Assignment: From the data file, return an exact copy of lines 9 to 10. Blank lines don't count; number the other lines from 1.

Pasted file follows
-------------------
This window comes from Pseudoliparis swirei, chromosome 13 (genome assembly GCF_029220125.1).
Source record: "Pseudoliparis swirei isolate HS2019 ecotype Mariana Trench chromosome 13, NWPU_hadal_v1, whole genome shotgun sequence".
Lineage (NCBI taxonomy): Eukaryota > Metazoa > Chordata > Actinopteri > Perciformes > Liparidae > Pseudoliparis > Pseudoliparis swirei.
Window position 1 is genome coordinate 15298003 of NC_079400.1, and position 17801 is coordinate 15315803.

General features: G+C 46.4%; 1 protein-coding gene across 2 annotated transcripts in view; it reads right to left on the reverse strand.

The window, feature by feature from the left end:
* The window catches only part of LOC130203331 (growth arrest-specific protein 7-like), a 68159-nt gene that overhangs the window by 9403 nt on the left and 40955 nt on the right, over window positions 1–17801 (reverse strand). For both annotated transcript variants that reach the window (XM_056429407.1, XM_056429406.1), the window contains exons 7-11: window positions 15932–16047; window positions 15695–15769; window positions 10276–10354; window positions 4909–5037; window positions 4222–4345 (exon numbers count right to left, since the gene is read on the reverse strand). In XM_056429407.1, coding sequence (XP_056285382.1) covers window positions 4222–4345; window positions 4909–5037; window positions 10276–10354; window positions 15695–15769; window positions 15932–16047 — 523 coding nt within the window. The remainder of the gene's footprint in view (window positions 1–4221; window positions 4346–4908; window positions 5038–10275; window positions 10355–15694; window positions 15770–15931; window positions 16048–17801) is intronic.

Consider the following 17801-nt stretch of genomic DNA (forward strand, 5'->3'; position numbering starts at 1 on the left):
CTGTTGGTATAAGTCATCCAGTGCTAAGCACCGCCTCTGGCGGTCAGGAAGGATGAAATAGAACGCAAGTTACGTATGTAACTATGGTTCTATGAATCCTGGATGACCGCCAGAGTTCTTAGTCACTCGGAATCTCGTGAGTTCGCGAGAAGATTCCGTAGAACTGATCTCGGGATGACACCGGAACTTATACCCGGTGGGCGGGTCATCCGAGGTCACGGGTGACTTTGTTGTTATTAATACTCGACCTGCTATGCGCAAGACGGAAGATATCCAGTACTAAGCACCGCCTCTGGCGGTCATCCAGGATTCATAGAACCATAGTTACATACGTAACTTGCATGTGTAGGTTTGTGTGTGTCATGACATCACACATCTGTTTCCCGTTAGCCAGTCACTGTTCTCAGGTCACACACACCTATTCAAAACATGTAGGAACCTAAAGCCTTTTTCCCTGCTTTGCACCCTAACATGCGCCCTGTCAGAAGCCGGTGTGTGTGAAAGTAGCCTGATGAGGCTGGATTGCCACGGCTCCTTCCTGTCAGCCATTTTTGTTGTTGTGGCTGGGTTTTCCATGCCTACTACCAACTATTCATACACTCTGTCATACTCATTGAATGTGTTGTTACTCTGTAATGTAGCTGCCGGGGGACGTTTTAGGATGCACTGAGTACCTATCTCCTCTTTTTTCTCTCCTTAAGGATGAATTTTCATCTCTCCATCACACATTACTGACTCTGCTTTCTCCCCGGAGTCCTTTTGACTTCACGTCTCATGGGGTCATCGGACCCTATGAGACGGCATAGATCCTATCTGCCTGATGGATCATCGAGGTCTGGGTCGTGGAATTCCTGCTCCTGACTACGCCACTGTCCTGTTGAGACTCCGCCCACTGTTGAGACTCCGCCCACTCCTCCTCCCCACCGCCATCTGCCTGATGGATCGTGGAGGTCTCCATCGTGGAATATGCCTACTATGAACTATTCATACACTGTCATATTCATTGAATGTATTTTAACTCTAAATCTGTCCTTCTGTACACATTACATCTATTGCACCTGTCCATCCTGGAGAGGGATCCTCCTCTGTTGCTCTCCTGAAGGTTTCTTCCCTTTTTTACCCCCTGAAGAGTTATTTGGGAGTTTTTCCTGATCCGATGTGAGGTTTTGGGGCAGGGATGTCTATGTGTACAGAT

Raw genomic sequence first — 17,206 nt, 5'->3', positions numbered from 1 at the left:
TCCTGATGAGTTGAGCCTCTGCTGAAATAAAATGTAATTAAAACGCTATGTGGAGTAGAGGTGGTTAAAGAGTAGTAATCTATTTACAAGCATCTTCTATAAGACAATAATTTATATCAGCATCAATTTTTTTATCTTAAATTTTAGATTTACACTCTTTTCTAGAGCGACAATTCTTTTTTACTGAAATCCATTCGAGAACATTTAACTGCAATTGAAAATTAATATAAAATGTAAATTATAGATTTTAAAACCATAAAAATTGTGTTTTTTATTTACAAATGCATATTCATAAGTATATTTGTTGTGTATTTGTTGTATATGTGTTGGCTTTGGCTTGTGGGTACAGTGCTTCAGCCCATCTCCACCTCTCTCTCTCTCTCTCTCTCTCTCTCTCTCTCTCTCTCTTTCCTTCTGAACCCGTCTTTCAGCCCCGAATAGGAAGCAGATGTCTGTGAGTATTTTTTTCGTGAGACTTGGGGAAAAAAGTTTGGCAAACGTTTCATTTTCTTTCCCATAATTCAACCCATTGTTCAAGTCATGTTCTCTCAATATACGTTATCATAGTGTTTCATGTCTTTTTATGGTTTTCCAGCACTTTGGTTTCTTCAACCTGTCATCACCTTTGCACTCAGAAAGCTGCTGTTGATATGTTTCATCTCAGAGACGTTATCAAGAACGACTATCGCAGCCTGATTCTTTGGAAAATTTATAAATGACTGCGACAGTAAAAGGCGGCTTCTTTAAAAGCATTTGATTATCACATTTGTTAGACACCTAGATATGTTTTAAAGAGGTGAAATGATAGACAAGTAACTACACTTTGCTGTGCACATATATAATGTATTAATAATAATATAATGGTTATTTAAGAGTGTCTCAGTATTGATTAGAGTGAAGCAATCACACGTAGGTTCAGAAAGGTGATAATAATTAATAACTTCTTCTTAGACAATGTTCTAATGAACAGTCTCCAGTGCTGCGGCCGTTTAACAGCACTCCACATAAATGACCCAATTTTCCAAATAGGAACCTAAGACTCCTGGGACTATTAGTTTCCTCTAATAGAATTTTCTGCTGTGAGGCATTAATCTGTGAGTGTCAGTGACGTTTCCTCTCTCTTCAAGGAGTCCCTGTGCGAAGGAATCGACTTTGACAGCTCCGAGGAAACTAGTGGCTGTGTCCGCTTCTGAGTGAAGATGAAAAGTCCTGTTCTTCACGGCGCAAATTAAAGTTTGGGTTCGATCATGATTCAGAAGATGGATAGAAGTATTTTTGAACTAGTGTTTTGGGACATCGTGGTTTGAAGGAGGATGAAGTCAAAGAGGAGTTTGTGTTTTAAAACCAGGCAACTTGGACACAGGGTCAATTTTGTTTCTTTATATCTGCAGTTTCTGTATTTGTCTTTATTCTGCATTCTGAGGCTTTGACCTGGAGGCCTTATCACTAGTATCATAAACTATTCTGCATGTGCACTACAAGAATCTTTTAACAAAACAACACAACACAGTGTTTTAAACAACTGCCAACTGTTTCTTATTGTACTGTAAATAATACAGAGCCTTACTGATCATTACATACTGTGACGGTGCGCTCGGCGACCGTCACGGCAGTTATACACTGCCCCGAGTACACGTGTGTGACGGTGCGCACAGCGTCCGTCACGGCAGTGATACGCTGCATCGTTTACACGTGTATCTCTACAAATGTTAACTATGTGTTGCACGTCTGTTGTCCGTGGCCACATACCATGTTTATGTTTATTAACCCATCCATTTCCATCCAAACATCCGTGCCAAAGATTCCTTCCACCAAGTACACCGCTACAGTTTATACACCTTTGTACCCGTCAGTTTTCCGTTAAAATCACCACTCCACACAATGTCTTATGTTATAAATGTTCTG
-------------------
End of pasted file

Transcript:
CTGTTGGTATAAGTCATCCAGTGCTAAGCACCGCCTCTGGCGGTCAGGAAGGATGAAATAGAACGCAAGTTACGTATGTAACTATGGTTCTATGAATCCTGGATGACCGCCAGAGTTCTTAGTCACTCGGAATCTCGTGAGTTCGCGAGAAGATTCCGTAGAACTGATCTCGGGATGACACCGGAACTTATACCCGGTGGGCGGGTCATCCGAGGTCACGGGTGACTTTGTTGTTATTAATACTCGACCTGCTATGCGCAAGACGGAAGATATCCAGTACTAAGCACCGCCTCTGGCGGTCATCCAGGATTCATAGAACCATAGTTACATACGTAACTTGCATGTGTAGGTTTGTGTGTGTCATGACATCACACATCTGTTTCCCGTTAGCCAGTCACTGTTCTCAGGTCACACACACCTATTCAAAACATGTAGGAACCTAAAGCCTTTTTCCCTGCTTTGCACCCTAACATGCGCCCTGTCAGAAGCCGGTGTGTGTGAAAGTAGCCTGATGAGGCTGGATTGCCACGGCTCCTTCCTGTCAGCCATTTTTGTTGTTGTGGCTGGGTTTTCCATGCCTACTACCAACTATTCATACACTCTGTCATACTCATTGAATGTGTTGTTACTCTGTAATGTAGCTGCCGGGGGACGTTTTAGGATGCACTGAGTACCTATCTCCTCTTTTTTCTCTCCTTAAGGATGAATTTTCATCTCTCCATCACACATTACTGACTCTGCTTTCTCCCCGGAGTCCTTTTGACTTCACGTCTCATGGGGTCATCGGACCCTATGAGACGGCATAGATCCTATCTGCCTGATGGATCATCGAGGTCTGGGTCGTGGAATTCCTGCTCCTGACTACGCCACTGTCCTGTTGAGACTCCGCCCACTGTTGAGACTCCGCCCACTCCTCCTCCCCACCGCCATCTGCCTGATGGATCGTGGAGGTCTCCATCGTGGAATATGCCTACTATGAACTATTCATACACTGTCATATTCATTGAATGTATTTTAACTCTAAATCTGTCCTTCTGTACACATTACATCTATTGCACCTGTCCATCCTGGAGAGGGATCCTCCTCTGTTGCTCTCCTGAAGGTTTCTTCCCTTTTTTACCCCCTGAAGAGTTATTTGGGAGTTTTTCCTGATCCGATGTGAGGTTTTGGGGCAGGGATGTCTATGTGTACAGAT

Raw genomic sequence first — 17,206 nt, 5'->3', positions numbered from 1 at the left: